Slaves and Proletarians: The Debate Continues

Martin Glaberman responds to Noel Ignatiev on the question of whether slaves are proletarians.

IN HIS REVIEW OF Eric Foner's Reconstruction: America 's Unfinished Revolution, 1863-1877 Noel Ignatiev continues the debate/discussion on whether slaves in the United States were proletarians. Unlike an earlier discussion by David Roediger, who tried to use Karl Marx as a counter-weight to Eugene Genovese, Ignatiev depends on W.E.B.Du Bois to refute Foner.2 On this question, unfortunately, I am afraid that Du Bois' shoulders cannot carry the load. At issue is the use of the term General Strike to describe the transfer of the labour of some 500,000 slaves from the plantation masters to the Northern invaders in the Civil War. In addition, Ignatiev notes, "In a revealing footnote to chapter ten he commented, 'I first called this chapter The Dictatorship of the Black Proletariat in South Carolina," but it has since been brought to my attention that this would not be correct..' He finally settled for a more restrained title, but continued to insist that South Carolina 'showed tendencies toward a dictatorship of the proletariat'."3

It should be noted that over the years the criticism of Du Bois' use of what can be called neo-Marxist terminology has been quite restrained. I think there are two reasons for this. First, Du Bois' Black Reconstruction was a classic so far in advance of anything anyone had done in the field that the use of an occasional exaggerated term or phrase did not significantly affect the importance of the book. Second, there was no serious attempt to use th eDu Bois terminology in ways that would alter or reject the classic Marxist analysis of capitalism. That is to say, so long as terms like general strike and dictatorship of the proletariat had an agitational significance, rather than a fundamental analytic significance, it did not matter very much. The recent discussions of these questions, however, relate fundamentally to the core of Marx's analysis of bourgeois society, and that matters very much.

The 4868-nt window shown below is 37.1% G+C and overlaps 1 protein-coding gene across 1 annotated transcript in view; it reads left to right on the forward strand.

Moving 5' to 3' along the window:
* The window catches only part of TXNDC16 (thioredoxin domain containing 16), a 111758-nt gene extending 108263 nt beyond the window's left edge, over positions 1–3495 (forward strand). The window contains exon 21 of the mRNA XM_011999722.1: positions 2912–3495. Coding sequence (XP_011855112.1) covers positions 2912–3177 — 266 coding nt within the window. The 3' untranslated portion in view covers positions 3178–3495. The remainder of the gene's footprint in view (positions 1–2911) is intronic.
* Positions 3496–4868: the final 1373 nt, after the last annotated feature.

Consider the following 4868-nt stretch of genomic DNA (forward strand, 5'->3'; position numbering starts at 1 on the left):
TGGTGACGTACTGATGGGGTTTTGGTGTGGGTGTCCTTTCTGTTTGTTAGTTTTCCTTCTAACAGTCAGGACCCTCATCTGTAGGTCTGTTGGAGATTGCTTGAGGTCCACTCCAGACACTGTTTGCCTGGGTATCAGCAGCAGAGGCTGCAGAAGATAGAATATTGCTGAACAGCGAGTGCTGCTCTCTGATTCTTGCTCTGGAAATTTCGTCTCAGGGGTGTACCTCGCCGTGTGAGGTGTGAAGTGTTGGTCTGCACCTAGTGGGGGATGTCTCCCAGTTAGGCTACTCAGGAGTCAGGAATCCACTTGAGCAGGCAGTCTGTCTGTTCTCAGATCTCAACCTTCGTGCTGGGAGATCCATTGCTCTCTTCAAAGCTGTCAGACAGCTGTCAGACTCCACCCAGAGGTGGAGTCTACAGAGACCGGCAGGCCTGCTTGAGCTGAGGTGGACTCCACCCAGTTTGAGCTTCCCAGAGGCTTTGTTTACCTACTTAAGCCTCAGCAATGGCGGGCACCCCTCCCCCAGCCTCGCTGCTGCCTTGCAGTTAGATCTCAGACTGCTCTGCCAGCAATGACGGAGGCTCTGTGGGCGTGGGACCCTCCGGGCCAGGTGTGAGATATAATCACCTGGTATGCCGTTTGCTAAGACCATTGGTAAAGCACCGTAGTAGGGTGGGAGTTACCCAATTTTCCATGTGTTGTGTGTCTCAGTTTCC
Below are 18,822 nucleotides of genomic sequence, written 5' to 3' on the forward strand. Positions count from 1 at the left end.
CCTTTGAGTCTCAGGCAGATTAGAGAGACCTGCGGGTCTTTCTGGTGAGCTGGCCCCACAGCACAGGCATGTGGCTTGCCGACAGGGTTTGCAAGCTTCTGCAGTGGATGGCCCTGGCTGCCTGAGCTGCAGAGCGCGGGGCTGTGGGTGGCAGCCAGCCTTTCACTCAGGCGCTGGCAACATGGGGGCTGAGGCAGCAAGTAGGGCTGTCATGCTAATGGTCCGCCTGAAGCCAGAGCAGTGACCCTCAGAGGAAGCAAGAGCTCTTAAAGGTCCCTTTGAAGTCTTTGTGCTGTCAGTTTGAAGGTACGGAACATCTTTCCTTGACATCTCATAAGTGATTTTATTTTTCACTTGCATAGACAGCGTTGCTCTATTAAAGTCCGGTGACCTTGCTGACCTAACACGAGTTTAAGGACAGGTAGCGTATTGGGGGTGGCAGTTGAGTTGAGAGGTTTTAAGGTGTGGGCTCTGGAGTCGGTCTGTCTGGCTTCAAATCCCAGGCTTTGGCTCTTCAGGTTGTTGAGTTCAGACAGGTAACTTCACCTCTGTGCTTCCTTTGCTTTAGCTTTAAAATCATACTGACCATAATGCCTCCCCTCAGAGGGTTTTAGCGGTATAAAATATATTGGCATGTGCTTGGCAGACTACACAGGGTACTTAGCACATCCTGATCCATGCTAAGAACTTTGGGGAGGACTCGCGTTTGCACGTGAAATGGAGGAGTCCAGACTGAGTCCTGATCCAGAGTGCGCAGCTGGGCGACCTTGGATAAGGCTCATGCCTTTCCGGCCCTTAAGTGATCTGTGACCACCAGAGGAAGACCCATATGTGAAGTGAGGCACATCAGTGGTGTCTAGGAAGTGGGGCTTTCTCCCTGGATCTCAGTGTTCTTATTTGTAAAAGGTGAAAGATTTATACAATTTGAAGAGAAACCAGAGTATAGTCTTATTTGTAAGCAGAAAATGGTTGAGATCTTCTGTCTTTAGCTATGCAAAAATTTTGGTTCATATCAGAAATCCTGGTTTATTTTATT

I want to deal with the matters in dispute from two aspects: First, what is the advantage in considering slaves to be proletarians; and second, what is the disadvantage in considering slaves to be proletarians.

"Because Du Bois identified the slaves as proletarians, he applied the categories of the labour movement to them," says Ignatiev. "The title of the [fourth] chapter is 'The General Strike.' Foner makes no mention of the general strike. Slaves, apparently, could rebel, but only the worker could strike."4 What is one to make of this? That a strike is more important than a rebellion? Why? Slaves, in fact, could strike, and did strike. But that usually consisted of the slaves on a plantation disappearing into the woods and negotiating with the slave owner for the redress of grievances. These strikes were not very frequent and they were not always successful—but they did have the characteristics of working-class strikes, that is, they attempted to change the conditions of work at particular work places without fundamentally changing the social relations of the society. Did that make the slaves proletarians? Why?